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Two degrees is too much for most coral reefs

By UQ

A modelling study by an international collaboration of scientists has concluded that increasing global temperatures to 2 degrees above pre-industrial global temperatures will be too hot for two-thirds of the world's corals.

The study published in international journal Nature Climate Change reveals that only strong action to mitigate greenhouse-gas emissions plus an assumed ability to rapidly evolve will save some coral reefs.

Not taking strong steps to mitigate carbon dioxide, however, is certain to destine most coral reefs to loss by mid to late century.

Coral reefs are the most biologically diverse ecosystems on the planet and provide critical services such as coastal protection, tourism and food to hundreds of millions of people worldwide.

Global warming and ocean acidification, both driven by human-caused CO2 emissions, pose a major threat to these important marine ecosystems.

“Our findings show that under current assumptions regarding thermal sensitivity, coral reefs will no longer be prominent coastal ecosystems if global mean temperatures reach 2°C above the pre-industrial temperatures,” lead author Dr Katja Frieler from the Potsdam Institute for Climate Impact Research, said.

“This research uses some of the most up-to-date models and sophisticated tools available,” said Professor Ove Hoegh-Guldberg, from the Global Change Institute and ARC Centre for Excellence for Coral Reef Studies at The University of Queensland.

“The project results are of great concern. For a long while, we thought that coral reefs would be safe up to 2°C higher in average global temperature but our research shows that this is no longer true.”

The study involved scientists from Potsdam, the University of British Columbia in Canada and the Universities of Melbourne and Queensland.

To project the cumulative heat stress at 2160 reef locations worldwide, they used an extensive set of 19 global climate models.

By applying different emission scenarios covering the 21st century and multiple climate model simulations, a total of more than 32,000 simulation years was diagnosed.

This allows for a more robust representation of uncertainty than any previous study.

Corals might be okay if they were able to adapt to the changes through rapid evolution.

“This is an extremely optimistic scenario which has little direct support,” Professor Hoegh-Guldberg said.

“Corals also have long generation times that may range from 5 to hundreds of years, and often show low levels of genetic diversity.

"These features of their life cycle militate against rapid evolution.

"They are not like fruit flies or bacteria which have much shorter generation times and consequently can evolve much faster.”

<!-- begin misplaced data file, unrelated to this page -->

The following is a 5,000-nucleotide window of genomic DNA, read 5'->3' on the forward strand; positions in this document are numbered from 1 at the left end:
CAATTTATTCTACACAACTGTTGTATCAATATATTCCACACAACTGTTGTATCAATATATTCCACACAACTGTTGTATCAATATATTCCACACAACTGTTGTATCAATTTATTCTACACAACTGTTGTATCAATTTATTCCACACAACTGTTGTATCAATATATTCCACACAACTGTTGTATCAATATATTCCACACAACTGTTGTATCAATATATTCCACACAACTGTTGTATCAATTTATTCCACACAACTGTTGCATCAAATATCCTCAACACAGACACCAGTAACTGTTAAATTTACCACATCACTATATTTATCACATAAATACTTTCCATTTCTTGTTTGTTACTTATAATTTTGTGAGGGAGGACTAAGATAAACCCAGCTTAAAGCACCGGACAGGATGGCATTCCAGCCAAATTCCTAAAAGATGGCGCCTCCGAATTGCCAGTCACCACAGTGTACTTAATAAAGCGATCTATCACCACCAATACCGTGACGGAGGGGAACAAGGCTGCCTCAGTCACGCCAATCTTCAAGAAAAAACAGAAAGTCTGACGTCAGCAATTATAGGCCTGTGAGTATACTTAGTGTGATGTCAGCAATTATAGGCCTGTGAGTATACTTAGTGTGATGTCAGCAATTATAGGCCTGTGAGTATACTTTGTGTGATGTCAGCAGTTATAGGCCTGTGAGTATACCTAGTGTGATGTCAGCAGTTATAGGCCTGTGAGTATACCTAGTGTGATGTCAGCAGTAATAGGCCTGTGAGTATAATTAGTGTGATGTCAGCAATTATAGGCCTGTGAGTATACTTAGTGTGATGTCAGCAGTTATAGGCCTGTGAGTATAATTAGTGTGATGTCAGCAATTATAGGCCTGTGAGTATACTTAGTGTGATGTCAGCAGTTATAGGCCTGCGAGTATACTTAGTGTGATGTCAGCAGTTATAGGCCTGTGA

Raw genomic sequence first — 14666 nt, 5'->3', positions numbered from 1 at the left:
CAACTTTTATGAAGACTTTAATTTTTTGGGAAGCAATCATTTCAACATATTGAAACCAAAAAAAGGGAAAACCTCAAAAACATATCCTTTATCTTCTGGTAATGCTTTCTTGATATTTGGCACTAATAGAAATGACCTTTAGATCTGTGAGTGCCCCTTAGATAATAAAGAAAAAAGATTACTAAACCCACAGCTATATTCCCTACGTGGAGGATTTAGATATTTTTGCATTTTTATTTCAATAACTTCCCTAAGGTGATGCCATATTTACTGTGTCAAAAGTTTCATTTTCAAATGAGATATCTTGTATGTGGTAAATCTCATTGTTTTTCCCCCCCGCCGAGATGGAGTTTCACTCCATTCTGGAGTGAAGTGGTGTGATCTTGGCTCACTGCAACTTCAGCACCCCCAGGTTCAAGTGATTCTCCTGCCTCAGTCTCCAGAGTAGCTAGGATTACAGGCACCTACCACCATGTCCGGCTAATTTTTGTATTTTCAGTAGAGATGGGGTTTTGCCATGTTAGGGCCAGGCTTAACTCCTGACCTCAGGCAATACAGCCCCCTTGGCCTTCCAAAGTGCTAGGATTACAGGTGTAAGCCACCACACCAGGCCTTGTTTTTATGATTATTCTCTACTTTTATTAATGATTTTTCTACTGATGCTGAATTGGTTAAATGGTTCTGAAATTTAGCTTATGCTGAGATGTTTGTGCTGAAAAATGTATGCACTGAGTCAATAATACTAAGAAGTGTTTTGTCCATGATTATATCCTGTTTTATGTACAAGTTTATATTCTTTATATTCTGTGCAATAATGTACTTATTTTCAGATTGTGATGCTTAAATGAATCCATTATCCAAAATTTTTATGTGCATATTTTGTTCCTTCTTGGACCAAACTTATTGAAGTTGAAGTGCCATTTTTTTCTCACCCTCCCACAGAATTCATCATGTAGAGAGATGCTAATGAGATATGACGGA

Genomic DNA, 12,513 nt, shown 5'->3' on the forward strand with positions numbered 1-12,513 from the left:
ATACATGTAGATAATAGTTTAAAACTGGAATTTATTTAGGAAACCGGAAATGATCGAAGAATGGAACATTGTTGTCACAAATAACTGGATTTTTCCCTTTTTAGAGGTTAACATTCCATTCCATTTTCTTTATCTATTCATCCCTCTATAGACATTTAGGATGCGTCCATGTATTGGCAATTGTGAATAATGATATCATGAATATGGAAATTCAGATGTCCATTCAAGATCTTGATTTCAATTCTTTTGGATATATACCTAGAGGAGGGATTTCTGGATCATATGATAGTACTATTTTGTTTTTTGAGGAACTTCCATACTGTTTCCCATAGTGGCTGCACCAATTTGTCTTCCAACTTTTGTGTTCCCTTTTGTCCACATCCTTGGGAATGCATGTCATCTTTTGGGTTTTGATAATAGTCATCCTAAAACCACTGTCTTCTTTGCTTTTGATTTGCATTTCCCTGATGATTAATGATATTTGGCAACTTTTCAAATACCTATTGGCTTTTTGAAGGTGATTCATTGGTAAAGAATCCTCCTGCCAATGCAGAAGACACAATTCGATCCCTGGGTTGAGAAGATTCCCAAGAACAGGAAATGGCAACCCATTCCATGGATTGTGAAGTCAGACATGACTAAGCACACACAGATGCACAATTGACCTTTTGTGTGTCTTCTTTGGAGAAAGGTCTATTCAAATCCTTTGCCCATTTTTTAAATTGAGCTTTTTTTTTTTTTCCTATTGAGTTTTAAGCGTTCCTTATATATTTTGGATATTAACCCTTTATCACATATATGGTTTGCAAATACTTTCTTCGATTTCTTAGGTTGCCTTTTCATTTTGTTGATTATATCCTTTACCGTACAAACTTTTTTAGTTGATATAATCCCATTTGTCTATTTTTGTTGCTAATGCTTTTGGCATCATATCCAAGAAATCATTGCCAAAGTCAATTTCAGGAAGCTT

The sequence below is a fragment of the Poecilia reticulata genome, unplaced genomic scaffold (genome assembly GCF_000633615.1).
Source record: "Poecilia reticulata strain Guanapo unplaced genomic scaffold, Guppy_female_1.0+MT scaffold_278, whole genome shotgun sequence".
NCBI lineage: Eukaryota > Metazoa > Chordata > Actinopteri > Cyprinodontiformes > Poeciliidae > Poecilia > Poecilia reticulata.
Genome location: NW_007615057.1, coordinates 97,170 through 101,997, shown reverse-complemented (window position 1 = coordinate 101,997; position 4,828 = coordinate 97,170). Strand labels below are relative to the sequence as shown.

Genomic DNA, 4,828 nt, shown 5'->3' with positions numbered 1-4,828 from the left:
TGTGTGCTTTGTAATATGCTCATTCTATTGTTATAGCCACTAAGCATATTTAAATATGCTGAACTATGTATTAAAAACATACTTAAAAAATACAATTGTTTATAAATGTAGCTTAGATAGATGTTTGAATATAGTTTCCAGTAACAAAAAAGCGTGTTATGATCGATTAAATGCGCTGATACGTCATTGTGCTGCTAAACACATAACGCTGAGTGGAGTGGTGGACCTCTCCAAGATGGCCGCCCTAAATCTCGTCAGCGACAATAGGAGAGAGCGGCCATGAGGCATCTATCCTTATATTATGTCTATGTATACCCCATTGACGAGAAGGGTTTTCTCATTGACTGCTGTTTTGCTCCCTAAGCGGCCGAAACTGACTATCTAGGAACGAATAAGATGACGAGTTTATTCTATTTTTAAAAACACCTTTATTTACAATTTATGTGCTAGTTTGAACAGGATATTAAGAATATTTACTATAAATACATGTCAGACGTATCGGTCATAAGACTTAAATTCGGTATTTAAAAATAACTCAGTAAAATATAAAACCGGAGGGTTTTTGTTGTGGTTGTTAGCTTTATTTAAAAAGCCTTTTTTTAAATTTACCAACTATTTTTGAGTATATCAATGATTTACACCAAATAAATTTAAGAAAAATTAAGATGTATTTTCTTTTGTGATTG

Lead author, Dr Frieler was also doubtful of this possibility and said: “Without the uncertain process of adaptation or acclimation, about 70 per cent of corals are projected to suffer from long-term degradation by 2030 even under an ambitious mitigation scenario.”

The authors have concluded on the basis of this information that the thermal threshold required to protect at least half of the coral reefs worldwide is estimated to lie at or below a 1.5°C mean increase in global average temperature.

Corals derive most of their energy from a close symbiotic relationship with tiny plant-like organisms known as zooxanthellae.

Under environmental stresses such as sudden increases in sea temperature, this critically important symbiosis breaks down and the brown symbionts are lost from the tissues of the coral.

This can cause large numbers of corals to take on a brilliant white colour over a few days; referred to as ‘mass coral bleaching'.

First reported in 1979, coral bleaching has become more frequent and intense across the planet, and has often been followed by mass mortality events across tens of thousands of square kilometres of coral reef.

“Coral bleaching has the coral reef expert community very worried," Professor Hoegh-Guldberg said.

"The impacts are already major.

"In the warm year of 1998, 16 per cent of the world's corals disappeared from reefs all over the world.

“In some locations - such as the Western Indian Ocean and islands off North-West Australia - reefs lost as much as 50-80 per cent of their corals in this disastrous year-long event.”

The paper also investigates what would happen if the susceptibility of corals to thermal stress increased as a result of other factors such as ocean acidification and pollution.

Ocean acidification is a consequence of the increasing amount of carbon dioxide entering the world oceans.

“Recent studies have indicated that the sensitivity of corals to thermal stress increases when they are exposed to acidified conditions” Professor Hoegh-Guldberg said.

“This has serious implications, including the possibility that current assumptions about the thermal sensitivity might underestimate, not overestimate, the future impact of climate change on corals.”

This comprehensive analysis highlighted how close we are to a world without coral reefs.

“The window of opportunity to preserve the majority of coral reefs, part of the world's natural heritage, is small,” said Malte Meinshausen, co-author at the Potsdam Institute for Climate Impact Research and the University of Melbourne.

“We close this window, if we follow another decade of ballooning global greenhouse-gas emissions.”

UQ